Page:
Monday 19 March 2012

Not so much difference

With a budget on the horizon, there’s increasing speculation about tax changes, and with the UK Government being a coalition, the differences of opinion between the two partners are increasingly being played out publicly.  The Chancellor is being egged on by some in his own party to reduce the burden on the higher-paid in the interests of job creation, whilst the junior partners in the coalition are keen to be seen to be pushing the interests of lower earners.
The Lib Dems are pushing hard for an increase in the threshold at which income tax kicks in, arguing that it will help some of the lowest earners.  It will, of course; but the biggest benefit in terms of a reduced tax bill from that change alone will go to the highest earners, who will save 50p on every extra pound below any new limit, whilst the lowest earners will only save 20p on every such pound.  I don’t disagree with the Lib Dems’ call in principle, but it makes most sense if backed up by a reduction in the other tax thresholds and/or a tax increase for the higher paid. 
Some Tories, on the other hand, are urging the Chancellor to reduce taxes for the higher paid, gernerally using the non-selfish argument that it will help to promote entrepreneurship and jobs, rather than the selfish one that it will benefit themselves.  The fact that they would just happen to be beneficiaries seems to be largely ignored.  The question as to whether lower taxation on higher earners does or does not generate enterprise and jobs is an interesting one in itself; the causal link is far from proven.  But that’s a subject for another day.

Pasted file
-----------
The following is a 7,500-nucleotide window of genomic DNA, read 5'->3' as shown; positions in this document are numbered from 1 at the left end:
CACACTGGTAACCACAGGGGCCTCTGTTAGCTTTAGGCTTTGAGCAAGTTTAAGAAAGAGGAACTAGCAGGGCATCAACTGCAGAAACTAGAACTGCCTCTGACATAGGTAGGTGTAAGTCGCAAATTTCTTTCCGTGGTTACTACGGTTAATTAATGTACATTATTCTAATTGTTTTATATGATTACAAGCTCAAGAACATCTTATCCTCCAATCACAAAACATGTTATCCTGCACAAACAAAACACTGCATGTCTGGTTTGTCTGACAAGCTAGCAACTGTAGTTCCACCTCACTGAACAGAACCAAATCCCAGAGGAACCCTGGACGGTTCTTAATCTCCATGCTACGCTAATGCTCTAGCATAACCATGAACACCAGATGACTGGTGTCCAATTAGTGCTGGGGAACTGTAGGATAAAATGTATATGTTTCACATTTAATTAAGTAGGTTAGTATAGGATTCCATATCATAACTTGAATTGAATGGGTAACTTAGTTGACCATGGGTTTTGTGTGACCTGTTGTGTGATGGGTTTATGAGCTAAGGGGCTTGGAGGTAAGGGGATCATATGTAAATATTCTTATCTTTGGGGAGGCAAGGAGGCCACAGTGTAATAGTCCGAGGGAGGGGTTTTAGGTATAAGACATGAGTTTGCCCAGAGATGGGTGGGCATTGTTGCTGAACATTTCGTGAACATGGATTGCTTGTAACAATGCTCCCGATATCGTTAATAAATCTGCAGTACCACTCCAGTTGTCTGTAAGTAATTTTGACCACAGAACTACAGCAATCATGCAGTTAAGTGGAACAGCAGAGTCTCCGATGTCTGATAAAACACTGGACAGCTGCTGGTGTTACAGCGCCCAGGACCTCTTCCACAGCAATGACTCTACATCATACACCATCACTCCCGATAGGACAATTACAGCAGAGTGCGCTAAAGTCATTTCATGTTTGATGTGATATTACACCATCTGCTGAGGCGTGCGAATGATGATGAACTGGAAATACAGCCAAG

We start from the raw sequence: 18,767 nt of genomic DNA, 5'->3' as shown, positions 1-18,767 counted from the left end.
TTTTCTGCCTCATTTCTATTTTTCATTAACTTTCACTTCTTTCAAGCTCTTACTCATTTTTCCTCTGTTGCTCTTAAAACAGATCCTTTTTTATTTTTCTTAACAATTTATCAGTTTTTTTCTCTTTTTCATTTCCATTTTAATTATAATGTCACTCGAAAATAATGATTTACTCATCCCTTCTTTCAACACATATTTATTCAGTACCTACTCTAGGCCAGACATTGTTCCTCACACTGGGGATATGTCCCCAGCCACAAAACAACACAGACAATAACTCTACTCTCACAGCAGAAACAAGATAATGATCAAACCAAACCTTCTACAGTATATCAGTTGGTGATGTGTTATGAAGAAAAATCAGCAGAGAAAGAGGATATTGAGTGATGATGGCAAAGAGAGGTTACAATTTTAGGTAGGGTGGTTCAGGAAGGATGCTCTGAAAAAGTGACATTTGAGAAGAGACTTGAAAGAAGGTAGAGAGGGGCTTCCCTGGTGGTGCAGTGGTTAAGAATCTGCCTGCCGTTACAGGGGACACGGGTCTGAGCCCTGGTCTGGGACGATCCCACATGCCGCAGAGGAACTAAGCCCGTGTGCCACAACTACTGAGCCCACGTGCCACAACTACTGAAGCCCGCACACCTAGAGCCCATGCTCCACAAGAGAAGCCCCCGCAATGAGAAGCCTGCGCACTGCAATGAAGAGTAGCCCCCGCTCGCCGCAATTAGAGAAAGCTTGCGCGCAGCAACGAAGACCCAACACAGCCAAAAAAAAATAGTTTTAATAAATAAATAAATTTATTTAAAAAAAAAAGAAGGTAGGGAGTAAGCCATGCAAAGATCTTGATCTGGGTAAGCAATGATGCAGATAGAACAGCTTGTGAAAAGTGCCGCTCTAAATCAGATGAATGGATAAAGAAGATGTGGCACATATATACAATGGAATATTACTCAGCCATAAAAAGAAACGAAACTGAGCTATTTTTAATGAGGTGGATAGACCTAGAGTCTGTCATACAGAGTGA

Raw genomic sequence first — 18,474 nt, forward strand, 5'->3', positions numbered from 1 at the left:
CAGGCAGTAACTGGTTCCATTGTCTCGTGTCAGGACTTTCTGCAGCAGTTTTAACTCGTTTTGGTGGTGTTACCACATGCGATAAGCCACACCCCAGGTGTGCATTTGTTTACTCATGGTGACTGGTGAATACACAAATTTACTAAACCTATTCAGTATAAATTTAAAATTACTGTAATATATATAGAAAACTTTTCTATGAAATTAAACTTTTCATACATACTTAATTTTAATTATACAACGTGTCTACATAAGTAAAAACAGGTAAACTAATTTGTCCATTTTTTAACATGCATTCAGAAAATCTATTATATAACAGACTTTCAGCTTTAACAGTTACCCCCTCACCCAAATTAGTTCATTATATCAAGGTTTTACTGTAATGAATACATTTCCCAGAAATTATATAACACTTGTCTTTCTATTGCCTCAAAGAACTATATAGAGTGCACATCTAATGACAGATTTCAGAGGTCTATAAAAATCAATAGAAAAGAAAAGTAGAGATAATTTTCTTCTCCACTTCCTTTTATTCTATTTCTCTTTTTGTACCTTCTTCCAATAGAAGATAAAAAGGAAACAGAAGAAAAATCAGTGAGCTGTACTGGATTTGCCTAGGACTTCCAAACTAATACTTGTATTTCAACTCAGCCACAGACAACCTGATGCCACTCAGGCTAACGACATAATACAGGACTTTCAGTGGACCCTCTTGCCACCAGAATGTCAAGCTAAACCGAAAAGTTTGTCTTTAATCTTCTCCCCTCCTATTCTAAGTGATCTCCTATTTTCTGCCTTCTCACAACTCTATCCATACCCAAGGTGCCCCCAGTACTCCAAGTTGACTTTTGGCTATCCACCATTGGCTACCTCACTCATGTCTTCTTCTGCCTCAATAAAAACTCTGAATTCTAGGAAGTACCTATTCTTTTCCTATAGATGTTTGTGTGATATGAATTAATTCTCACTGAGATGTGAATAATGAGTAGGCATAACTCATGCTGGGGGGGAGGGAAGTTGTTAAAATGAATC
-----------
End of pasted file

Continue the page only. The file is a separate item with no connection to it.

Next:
Part of the Tories’ argument is that the highest 1% of earners, they say, pay 27.7% of all income tax, and the highest 5% pay 46% of all income tax.  But Government figures suggest that people with an income over £1million per year actually pay an effective rate of income tax of around 34.8%, even with the top rate of tax set at 50p - that doesn’t look excessive to me.  Those with disproportionately high income pay disproportionately high tax in total, but it's still related to their income; where’s the problem?
For the Chancellor, the problem is this: most of us like government expenditure, whilst few of us like paying tax; but we can’t have one without the other.  What both the parties are suggesting is really little more than tinkering at the fringes; the amount raised by income tax is unlikely to change much.  They’re attempting to appeal to different constituencies with the way that they present what they are advocating – but in reality, both parties’ proposals would give more benefit to the high paid than to the low paid.  There’s not as much difference between them on income tax as at first appears.

No comments: